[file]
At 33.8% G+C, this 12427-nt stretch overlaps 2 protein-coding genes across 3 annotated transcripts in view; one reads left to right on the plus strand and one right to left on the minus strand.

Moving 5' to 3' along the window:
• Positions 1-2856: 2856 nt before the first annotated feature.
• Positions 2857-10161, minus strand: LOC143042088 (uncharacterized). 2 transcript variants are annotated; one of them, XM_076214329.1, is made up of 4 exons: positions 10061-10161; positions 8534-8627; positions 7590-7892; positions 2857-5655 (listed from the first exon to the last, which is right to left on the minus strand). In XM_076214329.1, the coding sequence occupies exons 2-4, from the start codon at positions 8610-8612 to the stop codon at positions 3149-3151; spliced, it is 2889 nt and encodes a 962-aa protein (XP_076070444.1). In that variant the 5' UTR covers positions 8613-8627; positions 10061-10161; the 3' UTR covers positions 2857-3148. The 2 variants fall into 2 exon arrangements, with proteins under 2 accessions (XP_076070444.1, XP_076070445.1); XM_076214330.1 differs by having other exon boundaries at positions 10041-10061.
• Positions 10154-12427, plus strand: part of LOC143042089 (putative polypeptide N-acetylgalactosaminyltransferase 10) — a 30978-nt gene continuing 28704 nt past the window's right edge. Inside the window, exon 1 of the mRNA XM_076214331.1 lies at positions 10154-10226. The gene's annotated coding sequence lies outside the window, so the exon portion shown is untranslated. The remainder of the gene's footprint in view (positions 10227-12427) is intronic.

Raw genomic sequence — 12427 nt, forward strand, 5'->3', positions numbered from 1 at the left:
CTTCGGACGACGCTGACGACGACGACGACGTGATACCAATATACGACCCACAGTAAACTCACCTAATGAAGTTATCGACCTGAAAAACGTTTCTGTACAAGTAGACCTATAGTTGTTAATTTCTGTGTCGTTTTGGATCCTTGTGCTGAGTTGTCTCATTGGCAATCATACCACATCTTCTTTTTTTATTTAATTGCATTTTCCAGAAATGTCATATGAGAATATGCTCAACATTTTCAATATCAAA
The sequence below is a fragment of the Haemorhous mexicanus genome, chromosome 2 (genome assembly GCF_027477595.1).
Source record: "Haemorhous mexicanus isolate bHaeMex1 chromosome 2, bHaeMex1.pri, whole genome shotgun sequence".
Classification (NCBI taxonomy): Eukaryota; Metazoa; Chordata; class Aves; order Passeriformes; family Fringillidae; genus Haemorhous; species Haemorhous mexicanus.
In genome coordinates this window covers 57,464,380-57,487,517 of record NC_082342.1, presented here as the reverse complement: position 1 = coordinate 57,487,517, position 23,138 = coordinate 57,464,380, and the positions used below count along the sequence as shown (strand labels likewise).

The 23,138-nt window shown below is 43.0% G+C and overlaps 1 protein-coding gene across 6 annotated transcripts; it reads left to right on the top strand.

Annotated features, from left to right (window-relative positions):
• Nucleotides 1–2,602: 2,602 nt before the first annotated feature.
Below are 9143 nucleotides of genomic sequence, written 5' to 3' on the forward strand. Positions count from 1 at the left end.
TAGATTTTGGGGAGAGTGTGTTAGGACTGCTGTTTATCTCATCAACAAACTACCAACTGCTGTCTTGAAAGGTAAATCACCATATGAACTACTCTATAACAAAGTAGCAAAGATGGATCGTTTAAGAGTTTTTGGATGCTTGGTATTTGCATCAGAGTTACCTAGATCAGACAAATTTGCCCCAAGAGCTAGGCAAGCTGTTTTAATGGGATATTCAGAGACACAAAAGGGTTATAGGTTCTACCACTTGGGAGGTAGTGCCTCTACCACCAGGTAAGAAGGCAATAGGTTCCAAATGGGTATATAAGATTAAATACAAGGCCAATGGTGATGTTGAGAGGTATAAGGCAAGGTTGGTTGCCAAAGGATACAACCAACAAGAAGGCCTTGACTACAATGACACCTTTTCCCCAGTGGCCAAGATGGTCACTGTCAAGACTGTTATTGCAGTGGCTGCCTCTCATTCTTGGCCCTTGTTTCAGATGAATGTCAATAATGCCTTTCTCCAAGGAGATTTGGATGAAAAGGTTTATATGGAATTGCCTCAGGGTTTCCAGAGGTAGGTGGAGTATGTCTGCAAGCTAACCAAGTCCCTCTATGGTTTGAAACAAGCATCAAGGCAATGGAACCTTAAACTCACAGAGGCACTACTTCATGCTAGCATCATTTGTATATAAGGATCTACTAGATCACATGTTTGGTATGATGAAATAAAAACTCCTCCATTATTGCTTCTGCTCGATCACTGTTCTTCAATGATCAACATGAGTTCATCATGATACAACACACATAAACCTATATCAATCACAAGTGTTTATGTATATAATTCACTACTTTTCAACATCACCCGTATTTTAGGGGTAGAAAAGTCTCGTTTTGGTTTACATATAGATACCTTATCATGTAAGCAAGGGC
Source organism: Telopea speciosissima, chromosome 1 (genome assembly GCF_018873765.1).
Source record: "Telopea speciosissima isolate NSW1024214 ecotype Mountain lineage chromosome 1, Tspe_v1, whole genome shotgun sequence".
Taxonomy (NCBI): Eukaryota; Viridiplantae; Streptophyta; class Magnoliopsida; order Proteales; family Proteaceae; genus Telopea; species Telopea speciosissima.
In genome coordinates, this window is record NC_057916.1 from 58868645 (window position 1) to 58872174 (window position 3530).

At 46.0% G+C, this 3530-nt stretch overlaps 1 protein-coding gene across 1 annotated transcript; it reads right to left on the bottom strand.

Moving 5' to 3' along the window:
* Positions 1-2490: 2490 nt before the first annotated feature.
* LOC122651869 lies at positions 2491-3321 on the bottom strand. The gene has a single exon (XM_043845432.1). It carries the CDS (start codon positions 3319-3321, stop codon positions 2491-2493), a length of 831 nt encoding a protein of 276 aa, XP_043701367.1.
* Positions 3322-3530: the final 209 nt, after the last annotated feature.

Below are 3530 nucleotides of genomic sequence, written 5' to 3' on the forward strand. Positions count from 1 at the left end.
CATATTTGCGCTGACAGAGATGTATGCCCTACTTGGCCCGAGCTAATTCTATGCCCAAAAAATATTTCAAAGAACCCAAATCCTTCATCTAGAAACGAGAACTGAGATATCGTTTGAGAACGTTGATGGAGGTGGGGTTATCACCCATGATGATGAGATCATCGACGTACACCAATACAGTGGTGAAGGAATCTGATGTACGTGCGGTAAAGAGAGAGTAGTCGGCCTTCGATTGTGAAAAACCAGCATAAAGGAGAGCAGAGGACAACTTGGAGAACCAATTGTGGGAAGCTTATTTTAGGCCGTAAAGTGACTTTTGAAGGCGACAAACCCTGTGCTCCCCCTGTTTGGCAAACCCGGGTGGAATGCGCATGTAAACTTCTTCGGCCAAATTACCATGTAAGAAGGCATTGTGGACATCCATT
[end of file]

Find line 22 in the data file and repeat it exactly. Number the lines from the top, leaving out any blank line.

Moving 5' to 3' along the window: